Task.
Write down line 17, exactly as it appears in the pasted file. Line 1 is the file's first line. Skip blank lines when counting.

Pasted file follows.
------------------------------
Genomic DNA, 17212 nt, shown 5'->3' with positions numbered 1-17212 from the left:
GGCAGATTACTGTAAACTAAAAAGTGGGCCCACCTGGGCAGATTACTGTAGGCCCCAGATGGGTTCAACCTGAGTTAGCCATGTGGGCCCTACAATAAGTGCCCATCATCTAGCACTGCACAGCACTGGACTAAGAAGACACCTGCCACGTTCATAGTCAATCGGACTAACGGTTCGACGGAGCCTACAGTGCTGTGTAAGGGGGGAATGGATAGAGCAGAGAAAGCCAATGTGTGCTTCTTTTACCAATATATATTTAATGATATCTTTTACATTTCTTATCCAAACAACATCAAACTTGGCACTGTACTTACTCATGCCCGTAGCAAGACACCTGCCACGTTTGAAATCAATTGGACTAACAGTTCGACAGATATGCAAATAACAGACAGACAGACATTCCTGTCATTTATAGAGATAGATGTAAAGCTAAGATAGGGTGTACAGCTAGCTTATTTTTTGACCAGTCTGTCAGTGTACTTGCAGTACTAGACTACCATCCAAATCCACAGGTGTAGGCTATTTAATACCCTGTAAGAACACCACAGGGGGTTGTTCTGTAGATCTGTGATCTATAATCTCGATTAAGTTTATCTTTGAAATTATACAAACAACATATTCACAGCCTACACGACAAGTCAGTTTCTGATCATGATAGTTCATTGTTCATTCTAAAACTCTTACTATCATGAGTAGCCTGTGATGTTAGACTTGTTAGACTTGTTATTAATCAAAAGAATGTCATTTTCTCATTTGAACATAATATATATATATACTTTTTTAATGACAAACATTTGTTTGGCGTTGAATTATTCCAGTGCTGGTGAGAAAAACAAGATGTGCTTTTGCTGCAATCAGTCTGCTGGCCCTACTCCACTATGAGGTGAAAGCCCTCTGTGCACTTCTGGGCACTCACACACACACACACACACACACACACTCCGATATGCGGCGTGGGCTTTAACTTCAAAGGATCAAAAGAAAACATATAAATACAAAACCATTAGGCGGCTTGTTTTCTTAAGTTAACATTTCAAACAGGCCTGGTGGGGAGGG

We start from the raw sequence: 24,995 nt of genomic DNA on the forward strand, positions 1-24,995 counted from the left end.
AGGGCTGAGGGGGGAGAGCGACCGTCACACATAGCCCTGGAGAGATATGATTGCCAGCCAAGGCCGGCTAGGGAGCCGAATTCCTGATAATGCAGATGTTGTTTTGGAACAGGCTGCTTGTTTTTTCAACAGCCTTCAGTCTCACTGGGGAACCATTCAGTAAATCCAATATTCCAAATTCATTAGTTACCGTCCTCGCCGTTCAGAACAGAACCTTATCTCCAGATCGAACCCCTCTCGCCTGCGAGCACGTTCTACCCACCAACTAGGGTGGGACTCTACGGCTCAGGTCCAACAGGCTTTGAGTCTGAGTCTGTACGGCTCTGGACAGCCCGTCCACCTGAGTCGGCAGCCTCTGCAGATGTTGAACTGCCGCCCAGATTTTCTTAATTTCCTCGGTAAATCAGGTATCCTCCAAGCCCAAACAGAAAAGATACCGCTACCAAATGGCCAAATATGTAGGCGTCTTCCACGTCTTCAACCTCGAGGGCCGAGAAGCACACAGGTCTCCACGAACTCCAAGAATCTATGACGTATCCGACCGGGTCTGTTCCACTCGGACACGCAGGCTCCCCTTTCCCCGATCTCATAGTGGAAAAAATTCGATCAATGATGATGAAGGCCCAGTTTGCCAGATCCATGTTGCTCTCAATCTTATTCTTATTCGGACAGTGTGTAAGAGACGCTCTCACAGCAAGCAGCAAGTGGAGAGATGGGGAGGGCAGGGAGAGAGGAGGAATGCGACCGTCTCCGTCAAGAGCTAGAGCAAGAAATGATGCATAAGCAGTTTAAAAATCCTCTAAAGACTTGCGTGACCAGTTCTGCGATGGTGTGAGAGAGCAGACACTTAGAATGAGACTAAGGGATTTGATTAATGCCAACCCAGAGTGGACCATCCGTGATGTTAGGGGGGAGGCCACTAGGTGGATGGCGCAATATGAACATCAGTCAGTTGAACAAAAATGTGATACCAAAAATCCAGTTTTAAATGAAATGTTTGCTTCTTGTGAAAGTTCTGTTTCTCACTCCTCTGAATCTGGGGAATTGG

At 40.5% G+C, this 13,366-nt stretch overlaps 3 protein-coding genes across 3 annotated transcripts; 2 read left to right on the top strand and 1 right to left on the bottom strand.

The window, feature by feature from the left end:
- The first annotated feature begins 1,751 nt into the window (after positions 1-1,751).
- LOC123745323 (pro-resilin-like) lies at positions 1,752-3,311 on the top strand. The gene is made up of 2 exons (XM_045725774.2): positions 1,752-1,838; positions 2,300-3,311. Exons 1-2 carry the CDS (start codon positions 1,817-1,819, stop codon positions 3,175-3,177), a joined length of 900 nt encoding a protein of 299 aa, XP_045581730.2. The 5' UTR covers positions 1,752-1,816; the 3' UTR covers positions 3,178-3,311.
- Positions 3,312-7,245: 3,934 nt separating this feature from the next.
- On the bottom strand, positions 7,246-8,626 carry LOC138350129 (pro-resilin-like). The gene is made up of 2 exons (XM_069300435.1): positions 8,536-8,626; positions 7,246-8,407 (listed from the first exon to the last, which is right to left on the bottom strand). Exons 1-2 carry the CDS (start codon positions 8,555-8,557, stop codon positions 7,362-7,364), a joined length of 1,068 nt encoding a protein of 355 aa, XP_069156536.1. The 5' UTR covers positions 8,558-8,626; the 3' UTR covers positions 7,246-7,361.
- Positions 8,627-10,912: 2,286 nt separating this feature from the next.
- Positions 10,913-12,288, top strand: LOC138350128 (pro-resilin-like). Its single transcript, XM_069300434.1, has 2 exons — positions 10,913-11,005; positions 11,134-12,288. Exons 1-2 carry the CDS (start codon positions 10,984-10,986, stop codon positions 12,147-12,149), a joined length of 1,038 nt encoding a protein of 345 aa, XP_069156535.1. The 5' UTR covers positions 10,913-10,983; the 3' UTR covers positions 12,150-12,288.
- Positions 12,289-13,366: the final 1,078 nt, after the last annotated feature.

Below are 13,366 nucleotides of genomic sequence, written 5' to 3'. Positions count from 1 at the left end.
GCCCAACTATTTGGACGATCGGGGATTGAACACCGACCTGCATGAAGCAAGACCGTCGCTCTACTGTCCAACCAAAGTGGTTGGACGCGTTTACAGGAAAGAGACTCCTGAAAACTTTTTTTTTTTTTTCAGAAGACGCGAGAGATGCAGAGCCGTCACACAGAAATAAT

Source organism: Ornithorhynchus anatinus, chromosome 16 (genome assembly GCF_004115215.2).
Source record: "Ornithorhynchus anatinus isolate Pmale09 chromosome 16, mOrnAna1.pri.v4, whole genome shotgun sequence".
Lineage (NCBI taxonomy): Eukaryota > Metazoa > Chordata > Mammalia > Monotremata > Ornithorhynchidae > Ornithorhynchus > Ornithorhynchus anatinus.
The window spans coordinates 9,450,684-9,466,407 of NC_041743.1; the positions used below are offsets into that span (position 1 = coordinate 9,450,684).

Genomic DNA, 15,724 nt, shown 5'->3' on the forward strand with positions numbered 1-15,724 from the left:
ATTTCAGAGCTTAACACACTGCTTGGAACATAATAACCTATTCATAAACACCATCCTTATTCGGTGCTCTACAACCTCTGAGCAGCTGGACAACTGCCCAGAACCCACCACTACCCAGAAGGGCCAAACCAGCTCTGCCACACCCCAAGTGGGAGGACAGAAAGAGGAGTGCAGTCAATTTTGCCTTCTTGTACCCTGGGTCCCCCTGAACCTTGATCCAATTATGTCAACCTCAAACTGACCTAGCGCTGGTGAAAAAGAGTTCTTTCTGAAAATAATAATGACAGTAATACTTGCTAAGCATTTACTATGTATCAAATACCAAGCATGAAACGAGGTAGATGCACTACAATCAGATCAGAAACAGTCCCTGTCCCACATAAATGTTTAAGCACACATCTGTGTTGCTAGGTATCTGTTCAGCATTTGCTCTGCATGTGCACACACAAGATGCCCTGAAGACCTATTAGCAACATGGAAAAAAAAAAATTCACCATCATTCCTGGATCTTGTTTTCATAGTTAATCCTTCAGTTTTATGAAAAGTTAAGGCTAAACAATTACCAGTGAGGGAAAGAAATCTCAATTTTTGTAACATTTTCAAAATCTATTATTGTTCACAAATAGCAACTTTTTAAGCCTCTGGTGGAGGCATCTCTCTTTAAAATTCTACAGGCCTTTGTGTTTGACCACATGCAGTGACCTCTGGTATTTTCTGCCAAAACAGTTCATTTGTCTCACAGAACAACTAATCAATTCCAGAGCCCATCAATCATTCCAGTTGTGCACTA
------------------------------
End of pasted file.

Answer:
Source record: "Ornithorhynchus anatinus isolate Pmale09 chromosome 16, mOrnAna1.pri.v4, whole genome shotgun sequence".